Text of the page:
At the same time, with COVID-19 protocols in place, we also cautiously began conducting in-person fieldwork. Most exciting was when our field fellow Tanya Panova traveled to Birobidzhan, the Jewish Autonomous Oblast of Russia, in August, where she conducted ten interviews. Birobidzhan was formed during the Soviet period in 1931 and remains one of the few places in the world where Yiddish is an official language. Tanya interviewed a former factory worker, an artist, a historian of the region, a songwriter, and others. These interviews—all conducted in Russian—provide insight into contemporary Jewish life in this remote region and enhance our understanding of the history of Birobidzhan.
Back at the Yiddish Book Center in Amherst, our team interviewed artist Steve Marcus, whose hand-drawn works of art and wood-carved sculptures are on exhibit at the Center. In the interview, Steve discussed his artistic journey, including how he developed his current style of “kosher folk art” that weaves together his pop art background with his personal reconnection to Jewish tradition. With the Center open to the public, you can see Marcus’s work in person through March 2022.
Bay undz: Staff Updates
In August, Joshua Popkin joined the Wexler Oral History Project as our new project assistant.
“What a pleasure it is to join this team and get to know this incredible collection!” Josh said. “To work on this oral history project, here at the Yiddish Book Center, is to be an integral, generative part of Jewish culture today. Engaging with the stories in our collection has already done so much to deepen my connection to Yiddishkeit. I’m excited to continue supporting our interviews and output of content in the coming year.”
Afn ekran—On Screen: Film News
The Wexler Oral History Project’s feature-length documentary film Ver Vet Blaybn? (Who Will Remain?) had its world premiere in April at the Miami Jewish Film Festival and is screening at film festivals around the world. Regional premieres have taken place at the festivals J×J in Washington, DC, NHDocs in New Haven, Connecticut, and the Kerala Museum in Kochi, India. Additional official selections and screenings have been organized in Ukraine, Japan, Israel, and in cities across the United States. The film is also the recipient of numerous awards, including the Antonio Ripoll Award for Best Editing at the St Andrews Film Festival, Best Film Made by Women from the Kerala Museum, and Best Feature Documentary from the Switzerland International Film Festival. The film follows a woman’s journey to understand her grandfather, the Yiddish writer Avrom Sutzkever. In November, the film’s directors Christa Whitney and Emily Felder discussed the film with Oscar-nominated filmmaker Larry Hott at the Boston Jewish Film Festival. Later that month, the film was screened at the Melech Film Festival in Tel Aviv and at the St Andrews Film Festival in Scotland. We are looking forward to a busy schedule of screenings in 2022.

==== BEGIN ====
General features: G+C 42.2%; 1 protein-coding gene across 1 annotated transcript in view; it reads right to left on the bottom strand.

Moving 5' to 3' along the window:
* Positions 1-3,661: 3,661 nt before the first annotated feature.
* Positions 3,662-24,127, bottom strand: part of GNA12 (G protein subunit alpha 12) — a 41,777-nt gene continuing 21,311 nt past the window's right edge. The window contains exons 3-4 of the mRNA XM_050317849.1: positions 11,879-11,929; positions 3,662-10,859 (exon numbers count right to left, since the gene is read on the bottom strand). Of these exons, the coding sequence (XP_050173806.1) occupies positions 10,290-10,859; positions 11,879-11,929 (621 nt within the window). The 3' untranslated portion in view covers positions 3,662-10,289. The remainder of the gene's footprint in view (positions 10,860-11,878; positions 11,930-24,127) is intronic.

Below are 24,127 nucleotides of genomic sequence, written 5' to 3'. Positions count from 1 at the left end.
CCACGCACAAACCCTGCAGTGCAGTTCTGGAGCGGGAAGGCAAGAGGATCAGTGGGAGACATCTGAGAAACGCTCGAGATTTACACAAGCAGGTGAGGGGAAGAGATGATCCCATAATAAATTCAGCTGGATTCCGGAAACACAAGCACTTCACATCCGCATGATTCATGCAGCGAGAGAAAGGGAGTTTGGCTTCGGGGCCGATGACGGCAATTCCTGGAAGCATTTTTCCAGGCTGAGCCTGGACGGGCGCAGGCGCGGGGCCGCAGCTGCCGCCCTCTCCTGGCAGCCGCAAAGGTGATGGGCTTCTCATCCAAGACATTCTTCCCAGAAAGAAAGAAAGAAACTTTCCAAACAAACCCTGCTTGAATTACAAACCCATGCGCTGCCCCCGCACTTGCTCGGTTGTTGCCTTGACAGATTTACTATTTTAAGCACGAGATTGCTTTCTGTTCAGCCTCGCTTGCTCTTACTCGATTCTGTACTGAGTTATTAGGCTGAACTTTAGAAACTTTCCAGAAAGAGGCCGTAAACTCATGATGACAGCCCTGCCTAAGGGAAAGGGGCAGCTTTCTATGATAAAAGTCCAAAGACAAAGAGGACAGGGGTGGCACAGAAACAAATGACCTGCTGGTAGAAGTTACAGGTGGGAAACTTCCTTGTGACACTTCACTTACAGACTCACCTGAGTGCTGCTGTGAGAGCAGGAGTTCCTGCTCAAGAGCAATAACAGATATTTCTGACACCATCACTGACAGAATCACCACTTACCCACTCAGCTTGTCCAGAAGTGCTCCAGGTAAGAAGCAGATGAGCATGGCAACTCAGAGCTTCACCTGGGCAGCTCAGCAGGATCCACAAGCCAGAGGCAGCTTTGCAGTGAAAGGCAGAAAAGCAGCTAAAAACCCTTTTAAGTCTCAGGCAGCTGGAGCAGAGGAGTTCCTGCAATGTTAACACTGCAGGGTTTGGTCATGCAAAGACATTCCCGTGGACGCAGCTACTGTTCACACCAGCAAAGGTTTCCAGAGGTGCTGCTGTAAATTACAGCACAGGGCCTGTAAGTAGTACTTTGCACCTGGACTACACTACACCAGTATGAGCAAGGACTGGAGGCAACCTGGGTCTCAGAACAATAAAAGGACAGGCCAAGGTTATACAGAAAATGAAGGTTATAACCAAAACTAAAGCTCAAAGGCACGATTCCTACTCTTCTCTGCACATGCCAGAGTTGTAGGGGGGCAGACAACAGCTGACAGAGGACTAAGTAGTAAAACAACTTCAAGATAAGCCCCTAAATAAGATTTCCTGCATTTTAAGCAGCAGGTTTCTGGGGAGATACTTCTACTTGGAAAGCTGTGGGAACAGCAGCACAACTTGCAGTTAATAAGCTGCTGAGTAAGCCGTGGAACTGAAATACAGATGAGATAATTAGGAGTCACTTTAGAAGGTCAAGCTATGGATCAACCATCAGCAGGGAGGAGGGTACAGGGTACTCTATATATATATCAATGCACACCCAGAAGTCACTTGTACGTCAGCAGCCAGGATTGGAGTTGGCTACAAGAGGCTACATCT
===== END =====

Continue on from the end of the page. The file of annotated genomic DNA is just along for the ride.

Click here to learn more about the film, see the schedule of upcoming screenings, and follow its public reception.
Zikhroynom livrokhe (Remembering Past Narrators)
William Robin, z”l, temple administrator and WWII veteran, died on June 21. William was born in Providence, Rhode Island, and graduated from Brown University. In his interview, he discusses the ethnic makeup of the city, his experiences at various Providence synagogues, and his family background. He also shares stories from his service in the US Army during WWII and his experiences as a Jewish soldier. At the end of his interview, Williams reflects on his connection to Yiddish culture and speaks to modern Jewish observance and assimilation in America. Watch his full interview and excerpts.
Leo Summergrad, z”l, Yiddish speaker, educator, and WWII veteran, died on July 28. Leo grew up in the Bronx in a home where Yiddish was the primary language. In his oral history interview, he describes the Jewish neighborhood where he grew up and the wonderful experiences he had as a child attending Camp Kinderland. Leo cites his decision to attend a Yiddish secular school as the most important of his life because he met his wife-to-be there. He reflects on his experience as an army medic in the Pacific during WWII and reminisces on his 40 years as a teacher in the South Bronx. Leo was also a collector of Yiddish songs, and in the interview, he sings a favorite Yiddish folk song. Watch his oral history interview and excerpts.